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Hello and welcome to our look ahead to what the the papers will be
With me are Martin Bentham, Home Affairs Editor
for the London Evening Standard, and Rowena Mason, Deputy political
Tomorrow's front pages, starting with...
The Daily Telegraph reports on calls for courts to treat Asian gangs
who groom white teenage girls as racially aggravated criminals.
It follows the conviction of 18 people in Newcastle yesterday.
The Independent has a photograph released by the North Korean regime
Its story is about the standard of rented homes - it says millions
of people are living in homes that contain serious safety hazards.
The Independent has a photograph released by the North Korean regime
appearing to show thousands of people rallying in
The Daily Mail focuses on the contaminated eggs scandal,
saying supermarkets are 'scrambling' to clear the shelves of products
The Times reports that the scandal is likely to be far bigger than has
been reported. The Metro has the same story,
and the Food Standards Agency's estimation that 700,000 of the Dutch
eggs were imported. The Guardian says that people living
on estate in South London say they will have to leave because the
buildings have been at risk of collapse for decades.
Let's start with Donald Trump. Does not feature as much as you might
expect. Trump's new threat to North Korea. We will see the daily
Mirror's look later. He is saying that the rhetoric may be has not
been strong enough. But in the same statement, says we cannot rule out
negotiations. We're not sure which direction he is heading. They have
been all the threats flying between North Korea and the United States
and it is hard to see how Donald Trump could wrap it up further
having said he wanted to bring down fire and theory on North Korea. He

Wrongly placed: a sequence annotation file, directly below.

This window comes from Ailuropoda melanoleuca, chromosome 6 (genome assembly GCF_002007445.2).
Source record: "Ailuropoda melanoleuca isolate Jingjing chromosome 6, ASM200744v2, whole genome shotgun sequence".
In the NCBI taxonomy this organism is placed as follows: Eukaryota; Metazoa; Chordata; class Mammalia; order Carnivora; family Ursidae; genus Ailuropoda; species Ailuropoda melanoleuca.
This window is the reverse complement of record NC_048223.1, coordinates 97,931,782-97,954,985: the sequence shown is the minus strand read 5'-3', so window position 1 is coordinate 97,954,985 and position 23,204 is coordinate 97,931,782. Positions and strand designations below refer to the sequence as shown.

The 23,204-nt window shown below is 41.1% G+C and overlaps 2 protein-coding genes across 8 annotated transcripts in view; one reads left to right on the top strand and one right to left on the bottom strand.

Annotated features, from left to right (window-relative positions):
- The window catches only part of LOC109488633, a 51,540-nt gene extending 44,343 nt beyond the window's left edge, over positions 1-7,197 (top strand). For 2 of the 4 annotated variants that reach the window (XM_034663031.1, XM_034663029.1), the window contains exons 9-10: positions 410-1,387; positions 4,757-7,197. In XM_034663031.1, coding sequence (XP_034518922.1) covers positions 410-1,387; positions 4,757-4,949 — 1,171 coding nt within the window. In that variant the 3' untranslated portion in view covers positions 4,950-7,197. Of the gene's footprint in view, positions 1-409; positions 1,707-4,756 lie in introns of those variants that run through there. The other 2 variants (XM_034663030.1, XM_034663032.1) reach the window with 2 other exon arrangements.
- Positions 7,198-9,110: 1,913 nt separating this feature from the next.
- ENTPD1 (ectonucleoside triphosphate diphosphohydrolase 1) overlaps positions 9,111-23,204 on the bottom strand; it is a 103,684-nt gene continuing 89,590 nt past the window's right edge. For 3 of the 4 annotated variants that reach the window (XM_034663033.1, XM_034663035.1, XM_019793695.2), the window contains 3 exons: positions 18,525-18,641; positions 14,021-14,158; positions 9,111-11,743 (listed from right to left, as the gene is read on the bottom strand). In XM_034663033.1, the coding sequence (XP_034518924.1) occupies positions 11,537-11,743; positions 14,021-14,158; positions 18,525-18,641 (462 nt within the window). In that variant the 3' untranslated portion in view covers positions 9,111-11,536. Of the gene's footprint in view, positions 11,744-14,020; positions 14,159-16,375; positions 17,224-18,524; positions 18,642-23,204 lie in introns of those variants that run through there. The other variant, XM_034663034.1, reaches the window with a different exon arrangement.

said today that wasn't even scary enough. So it is really quite
astonishing. We were discussing earlier that it is not featured very
heavily on the front pages, maybe it says something about how people view
the credibility of the threats materialising into some action.
Apart from the Mirror, they have a story saying that the US would quite
like the UK to help them spy on Kim's nuclear bases. It says they
could be involved but what would be the risk involves two RAF planes?
Not very much, they are unlikely to be shot down. Whether it happens or
not I don't know, the bigger risk is the nuclear Armageddon that might
break out. There is not much risk to our planes, probably. But as Rowena
says, it is interesting that you have footage of people in why, some
quite relaxed about it, saying they have heard all about it. People hear
my filly bit more nervous if we were in the firing line. The interesting
thing about this was that trump's rhetoric is quite bellicose and Al
Gore was making the point on Radio 4 that it is not trump being a
hothead, this is a problem that other illustrations in the past have
allowed to develop and therefore it is a big problem that is going to
have to be confronted. And whether this method of his girls put
pressure on China to exert some influence on North Korea and achieve
something, it has achieved something through the sanctions of the UN
Security Council, maybe all these hot words will lead to something
actually being achieved. On the other hand, there is the massive
danger that people could talk themselves into something abysmal.
And North Korea's response is that if all think about putting its
military plan into action and firing a missile very near to Guam.